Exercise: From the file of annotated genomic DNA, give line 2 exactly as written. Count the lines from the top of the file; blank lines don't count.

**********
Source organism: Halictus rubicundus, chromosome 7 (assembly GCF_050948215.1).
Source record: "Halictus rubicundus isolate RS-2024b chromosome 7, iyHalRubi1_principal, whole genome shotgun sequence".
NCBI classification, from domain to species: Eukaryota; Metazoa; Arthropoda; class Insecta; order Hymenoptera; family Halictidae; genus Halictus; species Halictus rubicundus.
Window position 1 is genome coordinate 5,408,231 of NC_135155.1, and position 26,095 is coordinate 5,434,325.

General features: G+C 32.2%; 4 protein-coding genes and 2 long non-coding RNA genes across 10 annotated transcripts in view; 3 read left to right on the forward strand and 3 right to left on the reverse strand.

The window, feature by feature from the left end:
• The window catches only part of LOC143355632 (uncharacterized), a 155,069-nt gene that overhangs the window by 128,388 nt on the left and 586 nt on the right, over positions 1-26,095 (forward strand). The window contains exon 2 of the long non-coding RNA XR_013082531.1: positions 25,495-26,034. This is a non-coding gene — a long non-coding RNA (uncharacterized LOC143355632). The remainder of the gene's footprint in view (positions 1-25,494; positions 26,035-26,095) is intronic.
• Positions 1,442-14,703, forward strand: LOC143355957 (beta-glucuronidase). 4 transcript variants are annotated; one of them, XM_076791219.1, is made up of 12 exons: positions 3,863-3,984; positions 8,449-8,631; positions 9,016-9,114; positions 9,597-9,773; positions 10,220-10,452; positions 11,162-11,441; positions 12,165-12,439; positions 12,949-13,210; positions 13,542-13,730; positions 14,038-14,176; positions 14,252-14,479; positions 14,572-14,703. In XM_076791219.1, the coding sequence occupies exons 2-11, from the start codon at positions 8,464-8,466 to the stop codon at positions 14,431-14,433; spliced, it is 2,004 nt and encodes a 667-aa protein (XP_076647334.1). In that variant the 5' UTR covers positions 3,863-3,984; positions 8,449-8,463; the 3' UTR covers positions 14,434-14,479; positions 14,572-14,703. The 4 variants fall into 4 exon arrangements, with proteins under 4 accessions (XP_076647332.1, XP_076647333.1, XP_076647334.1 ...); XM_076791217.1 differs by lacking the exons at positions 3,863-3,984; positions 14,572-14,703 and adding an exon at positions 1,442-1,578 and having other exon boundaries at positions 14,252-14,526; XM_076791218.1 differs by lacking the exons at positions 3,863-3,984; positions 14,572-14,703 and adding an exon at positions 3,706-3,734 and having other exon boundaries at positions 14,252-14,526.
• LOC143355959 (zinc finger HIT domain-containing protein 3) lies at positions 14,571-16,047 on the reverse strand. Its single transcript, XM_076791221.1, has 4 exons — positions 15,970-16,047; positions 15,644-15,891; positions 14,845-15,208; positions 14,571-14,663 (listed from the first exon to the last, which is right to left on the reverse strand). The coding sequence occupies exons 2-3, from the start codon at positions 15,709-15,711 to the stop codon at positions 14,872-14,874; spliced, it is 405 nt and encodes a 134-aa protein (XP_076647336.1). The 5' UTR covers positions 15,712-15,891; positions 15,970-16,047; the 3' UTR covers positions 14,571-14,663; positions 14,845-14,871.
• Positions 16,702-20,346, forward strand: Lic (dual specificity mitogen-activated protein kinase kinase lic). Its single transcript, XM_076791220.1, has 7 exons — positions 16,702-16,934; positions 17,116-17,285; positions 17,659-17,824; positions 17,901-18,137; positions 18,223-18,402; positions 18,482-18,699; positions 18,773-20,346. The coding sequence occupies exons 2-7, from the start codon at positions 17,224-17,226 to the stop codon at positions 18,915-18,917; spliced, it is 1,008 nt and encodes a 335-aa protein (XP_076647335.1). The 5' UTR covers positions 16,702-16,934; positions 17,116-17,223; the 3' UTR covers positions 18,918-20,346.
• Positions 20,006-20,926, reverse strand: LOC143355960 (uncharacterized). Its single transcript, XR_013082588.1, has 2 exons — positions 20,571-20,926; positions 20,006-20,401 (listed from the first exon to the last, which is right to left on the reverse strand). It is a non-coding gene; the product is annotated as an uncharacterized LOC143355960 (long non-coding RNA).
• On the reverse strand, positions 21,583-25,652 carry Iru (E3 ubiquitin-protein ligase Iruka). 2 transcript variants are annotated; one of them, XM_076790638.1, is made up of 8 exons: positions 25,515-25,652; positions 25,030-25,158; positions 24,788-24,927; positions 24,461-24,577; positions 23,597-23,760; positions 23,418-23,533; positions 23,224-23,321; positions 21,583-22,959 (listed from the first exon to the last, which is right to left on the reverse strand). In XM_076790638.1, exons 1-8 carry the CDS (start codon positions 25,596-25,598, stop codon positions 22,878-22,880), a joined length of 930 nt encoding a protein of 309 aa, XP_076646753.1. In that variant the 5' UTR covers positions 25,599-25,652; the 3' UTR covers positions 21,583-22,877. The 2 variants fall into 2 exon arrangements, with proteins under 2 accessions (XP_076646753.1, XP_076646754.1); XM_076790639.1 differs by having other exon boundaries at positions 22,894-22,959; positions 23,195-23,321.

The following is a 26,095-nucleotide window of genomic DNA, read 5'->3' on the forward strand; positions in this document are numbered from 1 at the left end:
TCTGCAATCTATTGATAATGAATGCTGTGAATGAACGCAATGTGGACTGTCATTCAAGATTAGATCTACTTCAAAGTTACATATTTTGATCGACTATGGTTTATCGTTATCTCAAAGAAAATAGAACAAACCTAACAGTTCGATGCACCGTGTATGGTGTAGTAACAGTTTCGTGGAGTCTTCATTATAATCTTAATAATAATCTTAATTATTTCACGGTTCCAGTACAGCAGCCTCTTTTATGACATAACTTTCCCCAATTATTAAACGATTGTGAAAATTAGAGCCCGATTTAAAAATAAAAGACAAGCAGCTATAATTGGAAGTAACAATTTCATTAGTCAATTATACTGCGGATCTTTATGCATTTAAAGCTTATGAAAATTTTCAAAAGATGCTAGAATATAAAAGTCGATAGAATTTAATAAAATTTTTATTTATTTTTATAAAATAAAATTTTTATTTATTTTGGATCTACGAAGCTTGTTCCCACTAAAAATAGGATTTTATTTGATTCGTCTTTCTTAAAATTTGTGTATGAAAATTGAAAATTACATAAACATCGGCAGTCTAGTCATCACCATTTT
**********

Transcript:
Source record: "Halictus rubicundus isolate RS-2024b chromosome 7, iyHalRubi1_principal, whole genome shotgun sequence".